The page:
I do not endorse the socialistic, anti-capitalist method that California is using to force the use of such products upon its residents. However, I do support tax breaks and incentives that encourage the use of energy efficient products, educate the consumer, and save the tax-payer money on both their tax and energy bill. GreenBuilt Michigan is an excellent resource for additional information about Green Building. Their website ( offers a very nice presentation of what a “Green” home looks like, including compact fluorescent light bulbs. Conservatives, rather than opposing efforts to save energy and protect our environment, need to support such efforts from a conservative approach: offering incentives in the form of tax breaks, educating the public, and leading by example.


Justin Vander Ark

onemadmamawolf said...

I am not as some people put it a treehugging liberal as some are, however I do believe in conserving where I can. Being a member of the low income fixed income retired set we have chosen to seek out energy efficient methods of saving our pennies. When recently purchasing a new home we bought a new stackable washer and dryer. The washer is a front loader which only uses about 2 gallons of water in each cycle. My clothes are glowing and this washer is rated to use approx $15 of electricity a year. We had to also purchase a new water heater and shopped until we could find the most energy efficient we could find for our circumstances. This one is computerized to adjust itself to our personal needs. Also when purchasing a water softener we found one which is also is computerized to recycle when needed not on a regular schedule causing a huge savings in salt used and energy to recycle. We have amazing soft water and are saving energy and money at the same time.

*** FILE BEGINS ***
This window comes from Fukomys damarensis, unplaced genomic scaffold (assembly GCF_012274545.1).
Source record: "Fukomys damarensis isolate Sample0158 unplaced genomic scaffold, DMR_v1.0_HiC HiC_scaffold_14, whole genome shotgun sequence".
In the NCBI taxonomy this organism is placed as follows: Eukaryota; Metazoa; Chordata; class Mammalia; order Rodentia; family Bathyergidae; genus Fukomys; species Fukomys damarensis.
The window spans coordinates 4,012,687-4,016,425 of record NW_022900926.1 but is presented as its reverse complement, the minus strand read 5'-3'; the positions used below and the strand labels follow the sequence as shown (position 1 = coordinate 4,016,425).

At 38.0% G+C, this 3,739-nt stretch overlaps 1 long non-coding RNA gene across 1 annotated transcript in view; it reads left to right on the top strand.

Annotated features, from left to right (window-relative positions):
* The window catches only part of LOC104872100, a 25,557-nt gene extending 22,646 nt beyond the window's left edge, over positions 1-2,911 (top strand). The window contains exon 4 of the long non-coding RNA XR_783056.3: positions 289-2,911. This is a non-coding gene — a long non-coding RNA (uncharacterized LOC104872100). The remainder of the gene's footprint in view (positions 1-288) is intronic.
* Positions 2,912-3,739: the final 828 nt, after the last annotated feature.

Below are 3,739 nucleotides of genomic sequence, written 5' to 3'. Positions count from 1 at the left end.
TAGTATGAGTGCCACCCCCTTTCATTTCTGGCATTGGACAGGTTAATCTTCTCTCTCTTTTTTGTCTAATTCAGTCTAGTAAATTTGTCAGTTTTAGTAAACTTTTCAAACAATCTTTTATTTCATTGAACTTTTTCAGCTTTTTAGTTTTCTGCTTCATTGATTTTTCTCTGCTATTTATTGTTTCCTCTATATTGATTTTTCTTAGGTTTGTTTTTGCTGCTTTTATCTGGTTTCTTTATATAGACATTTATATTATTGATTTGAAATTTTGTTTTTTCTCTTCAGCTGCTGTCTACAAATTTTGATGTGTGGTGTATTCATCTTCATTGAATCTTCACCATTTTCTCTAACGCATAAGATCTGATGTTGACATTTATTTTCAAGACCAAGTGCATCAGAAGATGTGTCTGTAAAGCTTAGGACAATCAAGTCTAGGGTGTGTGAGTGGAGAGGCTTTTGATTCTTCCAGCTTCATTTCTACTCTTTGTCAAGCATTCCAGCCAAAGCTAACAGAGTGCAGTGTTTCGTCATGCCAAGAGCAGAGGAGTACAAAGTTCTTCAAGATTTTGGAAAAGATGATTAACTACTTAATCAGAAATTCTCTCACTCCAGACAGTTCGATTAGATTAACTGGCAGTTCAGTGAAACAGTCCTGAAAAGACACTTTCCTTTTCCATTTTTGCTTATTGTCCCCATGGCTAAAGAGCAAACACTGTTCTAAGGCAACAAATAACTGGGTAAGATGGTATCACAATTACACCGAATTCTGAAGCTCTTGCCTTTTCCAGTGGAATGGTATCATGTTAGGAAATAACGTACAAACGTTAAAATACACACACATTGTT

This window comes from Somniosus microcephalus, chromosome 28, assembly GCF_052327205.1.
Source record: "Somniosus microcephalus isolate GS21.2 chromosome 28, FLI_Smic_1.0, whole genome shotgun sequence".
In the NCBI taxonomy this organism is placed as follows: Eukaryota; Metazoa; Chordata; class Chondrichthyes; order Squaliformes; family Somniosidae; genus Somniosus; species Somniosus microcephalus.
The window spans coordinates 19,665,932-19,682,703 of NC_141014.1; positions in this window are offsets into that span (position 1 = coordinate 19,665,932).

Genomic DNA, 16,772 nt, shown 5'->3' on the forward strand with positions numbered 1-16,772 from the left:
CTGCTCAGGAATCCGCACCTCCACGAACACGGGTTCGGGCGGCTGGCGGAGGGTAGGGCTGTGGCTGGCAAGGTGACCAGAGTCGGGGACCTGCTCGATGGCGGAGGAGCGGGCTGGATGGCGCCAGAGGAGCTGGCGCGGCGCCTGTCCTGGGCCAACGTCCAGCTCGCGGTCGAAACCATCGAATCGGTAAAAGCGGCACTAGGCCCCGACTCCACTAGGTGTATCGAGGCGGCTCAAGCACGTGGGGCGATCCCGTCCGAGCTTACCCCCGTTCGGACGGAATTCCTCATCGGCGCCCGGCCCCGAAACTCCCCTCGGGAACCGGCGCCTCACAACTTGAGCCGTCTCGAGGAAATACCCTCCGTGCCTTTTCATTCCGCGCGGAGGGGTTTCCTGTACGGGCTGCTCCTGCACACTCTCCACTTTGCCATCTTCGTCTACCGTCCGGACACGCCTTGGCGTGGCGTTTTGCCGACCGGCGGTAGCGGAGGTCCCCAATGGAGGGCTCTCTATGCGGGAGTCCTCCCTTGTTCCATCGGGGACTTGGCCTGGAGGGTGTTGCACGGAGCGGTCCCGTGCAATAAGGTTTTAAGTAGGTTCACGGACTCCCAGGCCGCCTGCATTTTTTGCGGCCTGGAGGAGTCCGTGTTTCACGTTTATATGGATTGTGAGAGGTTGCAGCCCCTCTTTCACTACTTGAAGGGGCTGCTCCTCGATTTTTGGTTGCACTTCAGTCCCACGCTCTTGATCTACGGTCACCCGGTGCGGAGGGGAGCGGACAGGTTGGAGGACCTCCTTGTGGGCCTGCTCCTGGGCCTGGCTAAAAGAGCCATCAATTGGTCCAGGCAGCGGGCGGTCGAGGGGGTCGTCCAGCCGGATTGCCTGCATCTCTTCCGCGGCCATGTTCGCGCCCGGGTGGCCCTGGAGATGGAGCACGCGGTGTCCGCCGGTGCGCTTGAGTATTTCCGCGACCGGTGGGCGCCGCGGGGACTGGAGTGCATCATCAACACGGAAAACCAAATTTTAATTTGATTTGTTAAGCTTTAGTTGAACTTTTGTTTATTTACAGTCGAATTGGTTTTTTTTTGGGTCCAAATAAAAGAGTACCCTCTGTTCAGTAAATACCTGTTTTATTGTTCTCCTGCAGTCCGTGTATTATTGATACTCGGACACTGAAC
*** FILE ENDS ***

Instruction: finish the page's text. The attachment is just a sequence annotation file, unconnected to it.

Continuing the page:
We have placed the new energy efficient lightbulbs in every light in the house. We also used them in our previous place and found we saved approximately $15.00 a month just from the use of these alone. They have now come out with one for over head ceiling light fan combos that looks like a regular incandescent bulb but has the fluorescent bulb inside. They throw amazing light which for the wattage they use is actually brighter than a regular bulb of the same wattage.

I am a bit surprised in Representative Hoogendyck's stance on this issue as I have always found him to show such common sense normally but do think he went a bit over the top on this issue.

Jack Hoogendyk said...

To those who feel I am over-reacting, I use CFL's in my own home. I just think it is humorous that the same crowd which is pushing CFL's is now dealing with the issue of mercury contamination. I personally think the benefits of CFL's outweigh the risks, just handle them carefully.

onemadmamawolf said...

Thank you Representative Hoogendyk for the clarification. You had me worried for a moment. I have looked up to you for some time for you views and stance on many issues. I really like the way when asked a question in a forum you give such straight forward answers without hesitation. You have been a breath of fresh air long needed in the legislature of our state.